“Of great originality and yet firmly grounded in a rich and diverse scholarship. There is no denying the enormous achievement of this book. Henceforth there will be no evading the question of racism in our contemplation of working-class formation in America.” —David Brody, Journal of Interdisciplinary History
“Offers a compelling understanding of working-class racism. A rich and detailed history that traces notions of whiteness from the early seventeenth century to the late nineteenth.” —Rhonda Levine, Contemporary Sociology
“Much has been written about the sources of racism and the wellsprings of racial conflict but few historians have shown David Roediger’s sensitivity to the process by which race figured in defining the very nature of American society. The author’s most important contribution is to elucidate how racial identity was critical to the formation of the working class during the nineteenth century. Roediger’s central argument is most compelling.” —Ronald Mendel, Labour History Review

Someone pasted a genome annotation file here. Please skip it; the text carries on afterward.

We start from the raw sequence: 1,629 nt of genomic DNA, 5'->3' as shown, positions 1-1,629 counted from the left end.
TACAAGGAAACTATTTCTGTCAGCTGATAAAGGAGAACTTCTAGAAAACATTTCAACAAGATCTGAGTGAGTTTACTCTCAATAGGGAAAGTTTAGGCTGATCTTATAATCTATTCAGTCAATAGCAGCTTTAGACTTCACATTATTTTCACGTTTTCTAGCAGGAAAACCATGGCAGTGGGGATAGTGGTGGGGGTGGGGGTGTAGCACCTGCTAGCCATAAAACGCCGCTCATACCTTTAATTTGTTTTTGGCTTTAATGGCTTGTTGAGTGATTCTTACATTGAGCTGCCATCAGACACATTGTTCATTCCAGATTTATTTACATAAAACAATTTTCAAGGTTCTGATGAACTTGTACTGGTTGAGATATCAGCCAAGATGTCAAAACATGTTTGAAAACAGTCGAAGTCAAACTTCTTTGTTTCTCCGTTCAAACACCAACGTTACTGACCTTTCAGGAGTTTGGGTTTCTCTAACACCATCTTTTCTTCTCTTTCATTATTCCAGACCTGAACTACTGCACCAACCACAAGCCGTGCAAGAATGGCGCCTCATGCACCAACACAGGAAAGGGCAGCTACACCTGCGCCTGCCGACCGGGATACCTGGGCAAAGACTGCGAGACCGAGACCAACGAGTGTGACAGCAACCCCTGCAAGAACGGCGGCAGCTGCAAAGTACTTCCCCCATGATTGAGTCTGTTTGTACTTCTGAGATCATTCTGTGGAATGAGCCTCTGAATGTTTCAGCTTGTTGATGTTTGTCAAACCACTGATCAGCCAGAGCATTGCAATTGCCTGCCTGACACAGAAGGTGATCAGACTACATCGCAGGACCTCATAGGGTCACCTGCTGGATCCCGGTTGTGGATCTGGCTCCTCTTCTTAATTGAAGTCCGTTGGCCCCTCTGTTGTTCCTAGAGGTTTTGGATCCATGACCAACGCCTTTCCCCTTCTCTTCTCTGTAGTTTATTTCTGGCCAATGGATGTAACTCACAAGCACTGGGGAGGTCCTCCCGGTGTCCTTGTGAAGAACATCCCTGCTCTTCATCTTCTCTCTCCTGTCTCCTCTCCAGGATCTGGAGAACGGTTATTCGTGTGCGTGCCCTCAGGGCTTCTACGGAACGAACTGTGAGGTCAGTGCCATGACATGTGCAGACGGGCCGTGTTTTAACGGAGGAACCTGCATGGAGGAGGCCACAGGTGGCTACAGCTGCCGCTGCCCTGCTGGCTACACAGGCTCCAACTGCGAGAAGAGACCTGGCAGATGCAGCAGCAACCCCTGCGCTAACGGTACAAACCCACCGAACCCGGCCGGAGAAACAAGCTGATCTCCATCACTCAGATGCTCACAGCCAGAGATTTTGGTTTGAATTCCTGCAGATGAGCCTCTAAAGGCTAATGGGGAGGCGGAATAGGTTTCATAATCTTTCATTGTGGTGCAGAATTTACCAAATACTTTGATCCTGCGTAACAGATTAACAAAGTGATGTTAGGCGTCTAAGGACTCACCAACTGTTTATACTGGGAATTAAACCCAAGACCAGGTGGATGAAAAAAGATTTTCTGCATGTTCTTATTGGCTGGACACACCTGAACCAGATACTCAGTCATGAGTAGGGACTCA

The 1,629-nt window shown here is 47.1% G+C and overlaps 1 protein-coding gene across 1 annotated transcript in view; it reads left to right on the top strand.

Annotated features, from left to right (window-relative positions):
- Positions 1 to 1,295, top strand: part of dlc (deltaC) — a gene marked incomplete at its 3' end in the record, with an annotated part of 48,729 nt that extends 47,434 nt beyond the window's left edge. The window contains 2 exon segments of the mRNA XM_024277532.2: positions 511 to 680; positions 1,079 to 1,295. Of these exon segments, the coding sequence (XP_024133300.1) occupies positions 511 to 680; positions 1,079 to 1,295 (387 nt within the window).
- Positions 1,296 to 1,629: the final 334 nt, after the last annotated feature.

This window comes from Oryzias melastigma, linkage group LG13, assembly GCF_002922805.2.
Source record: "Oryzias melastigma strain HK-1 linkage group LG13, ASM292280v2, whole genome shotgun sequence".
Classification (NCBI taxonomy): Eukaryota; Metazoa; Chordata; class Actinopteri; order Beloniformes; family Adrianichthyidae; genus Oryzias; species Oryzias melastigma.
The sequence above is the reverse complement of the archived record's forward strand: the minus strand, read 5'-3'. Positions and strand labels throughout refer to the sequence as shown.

“David Roediger’s fascinating and vital study will satisfy even the most jaded intellectual palate and deserves the widest circulation.” —Martin Crawford, History
“The book speaks so clearly to what historians know about the American working class, but with enormous originality. Broadly accessible to a wide audience, it connects the histories of slave labor and free labor thus providing a more profound understanding of American working class formation. Theoretically sophisticated, pulling together subtle but significant connections among race, class and gender. Blindingly revealing and of lasting scholarly value.” —Organization of American Historians Prize Committee, 1992 Merle Curti Prize
“A timely and important intervention in the current debates over ‘race’ and ethnicity.” —Catherine Hall, New Left Review
“Roediger’s exciting new book makes us understand what it means to see oneself as white in a new way. An extremely important and insightful book.” —Lawrence Glickman, The Nation
“The Celestine Prophecy of whiteness studies.” —SPLN